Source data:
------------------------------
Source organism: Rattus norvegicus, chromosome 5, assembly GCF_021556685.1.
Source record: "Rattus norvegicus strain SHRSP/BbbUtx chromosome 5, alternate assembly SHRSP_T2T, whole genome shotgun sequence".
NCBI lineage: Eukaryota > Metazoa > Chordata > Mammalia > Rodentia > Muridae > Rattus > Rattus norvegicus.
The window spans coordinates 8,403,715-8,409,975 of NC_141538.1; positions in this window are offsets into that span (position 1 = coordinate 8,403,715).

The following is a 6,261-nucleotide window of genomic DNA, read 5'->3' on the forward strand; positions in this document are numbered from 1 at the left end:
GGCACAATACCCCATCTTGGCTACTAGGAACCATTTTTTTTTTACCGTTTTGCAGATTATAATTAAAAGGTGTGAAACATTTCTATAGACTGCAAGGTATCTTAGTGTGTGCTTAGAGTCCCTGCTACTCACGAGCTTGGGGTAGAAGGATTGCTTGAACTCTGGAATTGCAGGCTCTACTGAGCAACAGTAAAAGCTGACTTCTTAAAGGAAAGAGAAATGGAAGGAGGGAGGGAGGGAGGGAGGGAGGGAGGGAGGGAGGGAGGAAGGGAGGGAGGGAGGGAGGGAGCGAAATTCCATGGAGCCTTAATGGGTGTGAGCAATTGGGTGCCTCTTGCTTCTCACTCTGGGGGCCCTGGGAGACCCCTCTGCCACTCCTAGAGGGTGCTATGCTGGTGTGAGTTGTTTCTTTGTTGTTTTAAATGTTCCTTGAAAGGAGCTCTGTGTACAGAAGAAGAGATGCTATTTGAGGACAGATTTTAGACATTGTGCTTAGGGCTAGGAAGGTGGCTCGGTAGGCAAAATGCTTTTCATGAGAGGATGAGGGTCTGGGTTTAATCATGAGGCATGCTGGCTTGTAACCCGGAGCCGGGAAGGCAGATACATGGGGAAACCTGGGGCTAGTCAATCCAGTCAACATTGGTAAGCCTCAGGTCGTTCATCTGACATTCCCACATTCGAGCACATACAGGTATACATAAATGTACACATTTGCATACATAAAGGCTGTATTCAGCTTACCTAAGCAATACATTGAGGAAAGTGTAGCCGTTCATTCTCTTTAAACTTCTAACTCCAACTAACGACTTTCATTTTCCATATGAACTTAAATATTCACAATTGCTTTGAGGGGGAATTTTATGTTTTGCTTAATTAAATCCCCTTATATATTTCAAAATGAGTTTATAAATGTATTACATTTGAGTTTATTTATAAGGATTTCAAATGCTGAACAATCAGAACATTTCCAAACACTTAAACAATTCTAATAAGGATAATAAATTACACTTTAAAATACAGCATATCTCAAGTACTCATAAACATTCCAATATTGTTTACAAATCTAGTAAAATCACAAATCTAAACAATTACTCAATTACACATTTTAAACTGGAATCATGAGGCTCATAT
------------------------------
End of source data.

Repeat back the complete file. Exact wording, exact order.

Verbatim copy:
Source organism: Rattus norvegicus, chromosome 5, assembly GCF_021556685.1.
Source record: "Rattus norvegicus strain SHRSP/BbbUtx chromosome 5, alternate assembly SHRSP_T2T, whole genome shotgun sequence".
NCBI lineage: Eukaryota > Metazoa > Chordata > Mammalia > Rodentia > Muridae > Rattus > Rattus norvegicus.
The window spans coordinates 8,403,715-8,409,975 of NC_141538.1; positions in this window are offsets into that span (position 1 = coordinate 8,403,715).

The following is a 6,261-nucleotide window of genomic DNA, read 5'->3' on the forward strand; positions in this document are numbered from 1 at the left end:
GGCACAATACCCCATCTTGGCTACTAGGAACCATTTTTTTTTTACCGTTTTGCAGATTATAATTAAAAGGTGTGAAACATTTCTATAGACTGCAAGGTATCTTAGTGTGTGCTTAGAGTCCCTGCTACTCACGAGCTTGGGGTAGAAGGATTGCTTGAACTCTGGAATTGCAGGCTCTACTGAGCAACAGTAAAAGCTGACTTCTTAAAGGAAAGAGAAATGGAAGGAGGGAGGGAGGGAGGGAGGGAGGGAGGGAGGGAGGGAGGAAGGGAGGGAGGGAGGGAGGGAGCGAAATTCCATGGAGCCTTAATGGGTGTGAGCAATTGGGTGCCTCTTGCTTCTCACTCTGGGGGCCCTGGGAGACCCCTCTGCCACTCCTAGAGGGTGCTATGCTGGTGTGAGTTGTTTCTTTGTTGTTTTAAATGTTCCTTGAAAGGAGCTCTGTGTACAGAAGAAGAGATGCTATTTGAGGACAGATTTTAGACATTGTGCTTAGGGCTAGGAAGGTGGCTCGGTAGGCAAAATGCTTTTCATGAGAGGATGAGGGTCTGGGTTTAATCATGAGGCATGCTGGCTTGTAACCCGGAGCCGGGAAGGCAGATACATGGGGAAACCTGGGGCTAGTCAATCCAGTCAACATTGGTAAGCCTCAGGTCGTTCATCTGACATTCCCACATTCGAGCACATACAGGTATACATAAATGTACACATTTGCATACATAAAGGCTGTATTCAGCTTACCTAAGCAATACATTGAGGAAAGTGTAGCCGTTCATTCTCTTTAAACTTCTAACTCCAACTAACGACTTTCATTTTCCATATGAACTTAAATATTCACAATTGCTTTGAGGGGGAATTTTATGTTTTGCTTAATTAAATCCCCTTATATATTTCAAAATGAGTTTATAAATGTATTACATTTGAGTTTATTTATAAGGATTTCAAATGCTGAACAATCAGAACATTTCCAAACACTTAAACAATTCTAATAAGGATAATAAATTACACTTTAAAATACAGCATATCTCAAGTACTCATAAACATTCCAATATTGTTTACAAATCTAGTAAAATCACAAATCTAAACAATTACTCAATTACACATTTTAAACTGGAATCATGAGGCTCATAT